Sexting

From the time our children are babies we teach them right from wrong, how to keep themselves safe and how to recognise danger and when they are at risk. When it comes to the internet, it isn’t always easy to do this.

Teenage girl hiding head while holding phoneChildren are using the internet and taking selfies at a younger and younger age, so it’s important to have a conversation with them about online safety. Although you might not allow them to have a smartphone or tablet, that doesn’t mean they can’t use a friend’s devices. It’s always better to teach older children how to use the internet safely rather than try to control their access to it.

What is sexting?

Sexting involves sending sexually explicit images or videos between electronic devices such as smartphones, tablets or computers. This can include:

  • sending and receiving naked or semi-naked pictures or videos of yourself or others
  • sending text messages with sexual content.

Is sexting illegal?

It is illegal to take, possess or share 'indecent images’ of anyone under 18, even if you're the person in the picture. While police will always try to avoid treating sexting among children as a crime, they also need to focus on children’s wellbeing, which can result in serious actions being taken.

Understanding sexting

Why do teenagers sext? For some it will be a voluntary decision, but it could also be due to pressure from friends or a boyfriend/girlfriend. Some of the main reasons young people give are:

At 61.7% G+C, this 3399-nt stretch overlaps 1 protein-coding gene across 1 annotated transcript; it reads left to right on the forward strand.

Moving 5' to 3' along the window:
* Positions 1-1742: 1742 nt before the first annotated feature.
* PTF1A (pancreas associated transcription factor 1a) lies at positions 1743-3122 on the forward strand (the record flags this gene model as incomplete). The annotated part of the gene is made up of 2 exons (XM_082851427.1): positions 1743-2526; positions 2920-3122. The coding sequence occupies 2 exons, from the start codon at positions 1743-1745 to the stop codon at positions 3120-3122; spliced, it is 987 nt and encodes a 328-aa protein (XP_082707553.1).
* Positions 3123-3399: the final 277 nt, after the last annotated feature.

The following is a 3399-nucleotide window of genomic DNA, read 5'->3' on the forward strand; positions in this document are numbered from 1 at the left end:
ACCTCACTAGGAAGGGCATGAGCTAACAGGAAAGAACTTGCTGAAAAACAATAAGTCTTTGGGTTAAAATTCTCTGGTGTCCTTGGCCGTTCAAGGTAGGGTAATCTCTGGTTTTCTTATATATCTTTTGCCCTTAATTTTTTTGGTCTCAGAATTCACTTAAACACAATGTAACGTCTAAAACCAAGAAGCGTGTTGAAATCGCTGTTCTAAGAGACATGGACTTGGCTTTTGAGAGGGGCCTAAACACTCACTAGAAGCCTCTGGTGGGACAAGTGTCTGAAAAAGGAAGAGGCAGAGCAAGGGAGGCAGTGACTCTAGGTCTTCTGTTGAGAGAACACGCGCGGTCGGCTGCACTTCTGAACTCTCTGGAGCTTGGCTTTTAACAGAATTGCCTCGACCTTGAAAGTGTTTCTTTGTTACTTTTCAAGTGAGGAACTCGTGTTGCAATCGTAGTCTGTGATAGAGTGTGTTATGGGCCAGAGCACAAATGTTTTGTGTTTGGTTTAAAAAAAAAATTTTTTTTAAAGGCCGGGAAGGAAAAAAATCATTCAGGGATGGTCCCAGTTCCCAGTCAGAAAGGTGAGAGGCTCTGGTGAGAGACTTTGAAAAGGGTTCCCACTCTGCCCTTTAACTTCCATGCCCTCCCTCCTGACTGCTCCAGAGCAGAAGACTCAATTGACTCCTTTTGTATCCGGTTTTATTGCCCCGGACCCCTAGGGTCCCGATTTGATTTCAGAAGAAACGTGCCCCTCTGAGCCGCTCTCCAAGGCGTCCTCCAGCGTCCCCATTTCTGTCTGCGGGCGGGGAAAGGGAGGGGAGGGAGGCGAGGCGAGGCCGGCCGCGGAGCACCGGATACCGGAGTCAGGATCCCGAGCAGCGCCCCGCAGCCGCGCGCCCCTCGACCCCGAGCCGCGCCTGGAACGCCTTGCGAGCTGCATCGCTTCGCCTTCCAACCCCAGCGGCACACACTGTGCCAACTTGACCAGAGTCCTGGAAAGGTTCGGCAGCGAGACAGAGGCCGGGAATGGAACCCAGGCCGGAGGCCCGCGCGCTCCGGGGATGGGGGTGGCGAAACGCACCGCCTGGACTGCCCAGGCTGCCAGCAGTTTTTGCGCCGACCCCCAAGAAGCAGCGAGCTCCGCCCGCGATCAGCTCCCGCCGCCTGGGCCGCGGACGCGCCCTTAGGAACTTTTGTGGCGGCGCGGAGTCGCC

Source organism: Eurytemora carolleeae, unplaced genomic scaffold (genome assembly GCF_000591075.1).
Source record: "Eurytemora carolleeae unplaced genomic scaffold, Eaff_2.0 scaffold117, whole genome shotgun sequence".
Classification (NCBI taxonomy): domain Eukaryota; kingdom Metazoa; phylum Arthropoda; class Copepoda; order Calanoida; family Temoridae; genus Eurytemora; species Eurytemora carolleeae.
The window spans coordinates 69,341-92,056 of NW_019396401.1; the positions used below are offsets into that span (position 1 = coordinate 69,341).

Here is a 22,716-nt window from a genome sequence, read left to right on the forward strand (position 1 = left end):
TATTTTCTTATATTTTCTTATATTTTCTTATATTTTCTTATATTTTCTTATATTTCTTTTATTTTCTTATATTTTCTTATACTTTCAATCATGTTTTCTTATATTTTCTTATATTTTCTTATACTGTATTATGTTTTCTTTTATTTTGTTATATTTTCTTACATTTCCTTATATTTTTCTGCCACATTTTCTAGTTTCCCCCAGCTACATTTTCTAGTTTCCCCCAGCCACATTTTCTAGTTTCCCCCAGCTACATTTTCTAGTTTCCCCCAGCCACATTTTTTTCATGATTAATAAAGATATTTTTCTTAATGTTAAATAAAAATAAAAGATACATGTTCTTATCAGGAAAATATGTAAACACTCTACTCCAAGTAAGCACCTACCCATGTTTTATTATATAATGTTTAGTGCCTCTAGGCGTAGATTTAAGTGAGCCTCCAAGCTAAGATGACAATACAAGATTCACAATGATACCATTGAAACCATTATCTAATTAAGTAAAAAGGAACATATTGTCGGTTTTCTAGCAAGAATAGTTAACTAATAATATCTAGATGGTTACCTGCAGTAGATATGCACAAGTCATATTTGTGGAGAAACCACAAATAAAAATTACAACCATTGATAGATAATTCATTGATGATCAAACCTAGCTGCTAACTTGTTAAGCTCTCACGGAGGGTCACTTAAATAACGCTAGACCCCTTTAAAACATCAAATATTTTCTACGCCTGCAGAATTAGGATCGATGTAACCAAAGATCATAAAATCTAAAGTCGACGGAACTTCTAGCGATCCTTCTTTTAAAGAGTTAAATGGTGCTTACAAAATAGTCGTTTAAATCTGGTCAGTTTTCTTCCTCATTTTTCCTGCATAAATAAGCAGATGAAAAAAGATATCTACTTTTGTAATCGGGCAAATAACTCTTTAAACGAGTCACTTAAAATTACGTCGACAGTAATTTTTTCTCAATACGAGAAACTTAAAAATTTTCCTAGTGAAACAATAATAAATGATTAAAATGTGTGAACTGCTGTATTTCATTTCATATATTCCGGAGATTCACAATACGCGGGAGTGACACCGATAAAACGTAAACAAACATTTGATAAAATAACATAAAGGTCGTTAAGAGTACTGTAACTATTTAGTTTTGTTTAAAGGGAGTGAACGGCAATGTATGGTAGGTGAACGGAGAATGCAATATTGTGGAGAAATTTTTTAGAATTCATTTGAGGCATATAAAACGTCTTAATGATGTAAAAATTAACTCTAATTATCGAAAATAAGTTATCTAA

• "Everyone is doing it and it’s not that big a deal."
  • Pressure from a boyfriend/girlfriend.
  • To show they are attracted to or have strong feelings for another person.
  • Believing that only the person they send it to will see it.
  • Feeling bullied or forced into doing it by others.
  • Feeling insecure and hoping by doing it they will be accepted by friends.
  • Experimenting with their sexuality.
  • As part of teenagers’ natural tendency to push boundaries and take risks.
Talking to your child about sexting

Communication is vital: try to talk openly about the consequences of sexting: what might happen and where they can get help for themselves or someone they know.

Here are a few ideas about how you can open up a conversation:

  • Use something in the news, or relate it to something you have heard about a celebrity.
  • Listen to their views on sexting.
  • Explore how they might feel if a naked photo of them was shared on the internet.
  • Be clear that you are against them sharing a naked photo of themselves, not just because it’s illegal but because of the risks.
  • Make sure they know that sharing a naked image of someone else can be a form of abuse.
  • Agree who they should talk to if they’ve any worries (this may not be you, but should be an adult you trust like an older sibling, guidance teacher etc).

Where to go for help

If an illegal picture has been shared online, the website or social media channel has a duty to remove the photo(s). You can contact Children 1st’s Parentline on 08000 28 22 33 for support with this. You can also get help from: